Kathryn's Blog: PerfectMatch.com

More on Wealthy Men and the Women Who Want Them…

Rich men will pay big money to get (pretty, young) women.  And women look for men who don’t mind a definite financial element in the deal.  So what’s new about that?

Well, nothing much, but there’s been a lot of attention to it lately on the wires.  Must be a slow news season, huh?  Not actually.  Most of the stuff came out right around the election, and that was plenty newsy.  But maybe the print media wanted to write about plain old heterosexual sex and money, rather that politics, pederasts, and male ministers willing to pay for sex with men.

Dr. Phil chimed in early (before the election on November 3) with a show on Sugar Daddies and Cougars (the female version of Sugar Daddies—older women with younger men, though money did not seem to be so much a part of that equation).  Sanjay (40) and Jacqueline (18) met on SugarDaddie.com  Creepy site, creepy couple.  You can read some of the online postings that the show generated here.

The Seattle Times’ Meghan Barr wrote “Online dating sites where Mr. Right is Mr. Rich” which appeared on 11/15/2006.  The article mentions SugarDaddie.com of the Sanjay and Jacqueline fame, and WealthyMen.com.  A seeming big advantage for men is the gender ratio: Meghan Barr writes that the male/female ratio on sites like Match.com and AmericanSingles.com is 70/30.  (I wonder about those stats—what I had heard was more like 55/45.)  But even so, WealthyMen.com claims a male/female ratio of 1/5.  Pretty good for the guys, wouldn’t you say?  But not so good for the ladies.  Maybe women think they have at least a 20% chance at the big $$$.  Better odds than the lottery, for sure.

BTW, sites that women like (eHarmony, PerfectMatch) have ratios that favor men.  EHarmony avoids stating the ratios, but PerfectMatch blatantly advertises to men their good numbers: female to male: 2 to 1.  I suspect eHarmony is similar.  And PerfectMatch seems to have really dropped in the ratings.  Mark Brooks’ blog listings (top 15) don’t even include PerfectMatch.
Mark Brooks blogged about Meghan Barr’s article, and I commented.  Here’s what I wrote:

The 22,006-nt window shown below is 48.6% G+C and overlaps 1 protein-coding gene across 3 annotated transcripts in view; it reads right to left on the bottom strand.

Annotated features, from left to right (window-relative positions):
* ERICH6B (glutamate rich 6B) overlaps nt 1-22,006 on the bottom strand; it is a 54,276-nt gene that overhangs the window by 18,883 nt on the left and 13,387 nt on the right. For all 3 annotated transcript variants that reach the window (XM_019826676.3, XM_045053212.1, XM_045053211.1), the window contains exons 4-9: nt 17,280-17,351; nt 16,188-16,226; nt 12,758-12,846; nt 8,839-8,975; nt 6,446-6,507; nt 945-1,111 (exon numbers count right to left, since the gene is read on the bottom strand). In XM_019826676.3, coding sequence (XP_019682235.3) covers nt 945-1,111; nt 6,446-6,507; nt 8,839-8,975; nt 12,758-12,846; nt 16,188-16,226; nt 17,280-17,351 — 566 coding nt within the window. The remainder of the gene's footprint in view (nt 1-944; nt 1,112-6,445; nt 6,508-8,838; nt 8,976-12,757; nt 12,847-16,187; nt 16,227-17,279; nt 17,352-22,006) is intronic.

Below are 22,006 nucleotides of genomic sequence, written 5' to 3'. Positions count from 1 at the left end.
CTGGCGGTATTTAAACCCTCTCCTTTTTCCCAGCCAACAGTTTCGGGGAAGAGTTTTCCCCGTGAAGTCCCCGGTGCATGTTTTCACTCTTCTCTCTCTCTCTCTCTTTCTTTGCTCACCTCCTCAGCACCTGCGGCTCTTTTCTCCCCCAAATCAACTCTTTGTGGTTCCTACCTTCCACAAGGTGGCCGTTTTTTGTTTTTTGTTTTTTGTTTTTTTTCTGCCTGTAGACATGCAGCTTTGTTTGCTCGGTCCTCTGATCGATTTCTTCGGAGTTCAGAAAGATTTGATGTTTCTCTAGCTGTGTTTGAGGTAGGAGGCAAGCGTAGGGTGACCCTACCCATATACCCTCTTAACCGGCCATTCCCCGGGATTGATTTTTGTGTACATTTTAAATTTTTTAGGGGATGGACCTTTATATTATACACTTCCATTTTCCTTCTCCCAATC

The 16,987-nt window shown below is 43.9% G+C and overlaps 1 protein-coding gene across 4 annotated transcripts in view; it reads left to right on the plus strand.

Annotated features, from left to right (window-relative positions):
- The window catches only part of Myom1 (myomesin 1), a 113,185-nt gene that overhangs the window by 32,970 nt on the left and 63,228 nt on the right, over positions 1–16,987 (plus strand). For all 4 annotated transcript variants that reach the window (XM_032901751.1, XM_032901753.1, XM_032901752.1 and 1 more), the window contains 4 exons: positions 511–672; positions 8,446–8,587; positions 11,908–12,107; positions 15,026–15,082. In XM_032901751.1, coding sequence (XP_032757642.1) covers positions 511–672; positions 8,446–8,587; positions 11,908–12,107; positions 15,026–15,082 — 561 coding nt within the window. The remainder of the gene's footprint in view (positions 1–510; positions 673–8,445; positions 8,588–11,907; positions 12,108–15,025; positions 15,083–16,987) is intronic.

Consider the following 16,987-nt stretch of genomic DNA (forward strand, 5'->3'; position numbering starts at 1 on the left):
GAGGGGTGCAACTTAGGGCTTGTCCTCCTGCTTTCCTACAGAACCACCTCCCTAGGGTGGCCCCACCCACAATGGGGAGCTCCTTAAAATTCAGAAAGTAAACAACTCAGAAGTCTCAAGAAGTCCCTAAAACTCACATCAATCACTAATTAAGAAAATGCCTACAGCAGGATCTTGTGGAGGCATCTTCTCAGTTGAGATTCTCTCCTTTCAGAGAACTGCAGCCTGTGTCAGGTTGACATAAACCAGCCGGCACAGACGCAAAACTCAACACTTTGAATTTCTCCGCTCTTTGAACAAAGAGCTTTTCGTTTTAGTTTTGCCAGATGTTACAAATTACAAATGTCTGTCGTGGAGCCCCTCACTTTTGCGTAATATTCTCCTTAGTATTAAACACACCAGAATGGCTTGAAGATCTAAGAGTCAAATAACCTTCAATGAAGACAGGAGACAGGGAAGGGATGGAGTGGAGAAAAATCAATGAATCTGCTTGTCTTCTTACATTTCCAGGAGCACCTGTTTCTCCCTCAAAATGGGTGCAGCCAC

There are a number of sites aiming to hook up (appropriate term?) women with wealthy men. As long as the guys recognize the bargain, I suppose there’s no problem. But I have run across wealthy folks, both male and female, who are in a quandary about how to find a mate who will love them for who they are and not for their money. How can they get to know someone while being open and honest and not have their wealth become the prime focus? One guy naively joined one of these sites and honestly answered all questions, including income. He was swamped with offers from women, clogged up his mail box, and had eight proposals of marriage in the first contacts. It’s not easy being rich.

Kathryn Lord
Your Romance Coach

PS Interestingly, one of my blog posts that has been getting attention lately is about Sugar Mama’s. .(JavaScript must be enabled to view this email address) .


More Info From and About PerfectMatch.com

PerfectMatch.com has added new bells and whistles.  They’ve
developed what they are calling Duet(R) Analysis Profile.
Probably using more testing (Argh!  Don’t we all LOVE those
looong personality tests?), PerfectMatch then coughs up more data
for those looking for a mate: In addition to the basic details
(location, age, occupation) the site also identifies the person’s
values and ideals, does a “Life and Lovestyle” descrition, and
analysizes personality factors (risk-taking, intensity and pace,
outlook on life, and variety).  All look good.  I’d love to have
that info if I were actively looking right now.

PerfectMatch gets mixed reviews, from me and others.
Particularly for women, because the gender ratio is so bad: At
least 2 women for every guy.  Of course, that’s good for the men-

This also points to the importance of taking those questionnaires
VERY seriously.  TAKE YOUR TIME if you sign up for a site that
uses them.  Do not rush through the process!  It’s your future.
It’s important.  Go slow.

From Your Romance Coach, Kathryn Lord


Uh Oh…Dating Sites Have Troubles

eHarmony has a suit pending.

John Claasen is suing eHarmony because they refused to match him after he had spent two hours filling out the matching survey. eHarmony routinely refuses to match married folks, and Claasen is not yet divorced, just legally separated. Claasen asserts that eHarmony is discriminating against him because of his marital status, which may indeed be breaeaking California’s civil code, section 51.

PerfectMatch has unresolved complaints filed with the Washington state Attorney General’s office and the local Better Business Bureau gives PerfectMatch an unsatisfactory rating.

From Your Romance Coach, Kathryn Lord


And Now from the NYT…

Right after I finished yesterday’s posting about an earlier article in the Wall Street Journal, up pops yet another treatment of Internet dating in the New York Times.

The story leads with Elizabeth Brereton and Robert Smith who were part of one of the first (if not THE first) experiment in computer matching called Operation Match in 1965. Each received a list of ten possible dates after the data they provided was crunched by an impossibly big computer. They appeared on each other’s list, though never followed through in making contact.

Four years later, Smith went to a mixer for grad students at the University of Chicago, saw the proverbial “woman across a crowded room” and introduced himself. They both immediately knew that they had been paired earlier by Operation Match.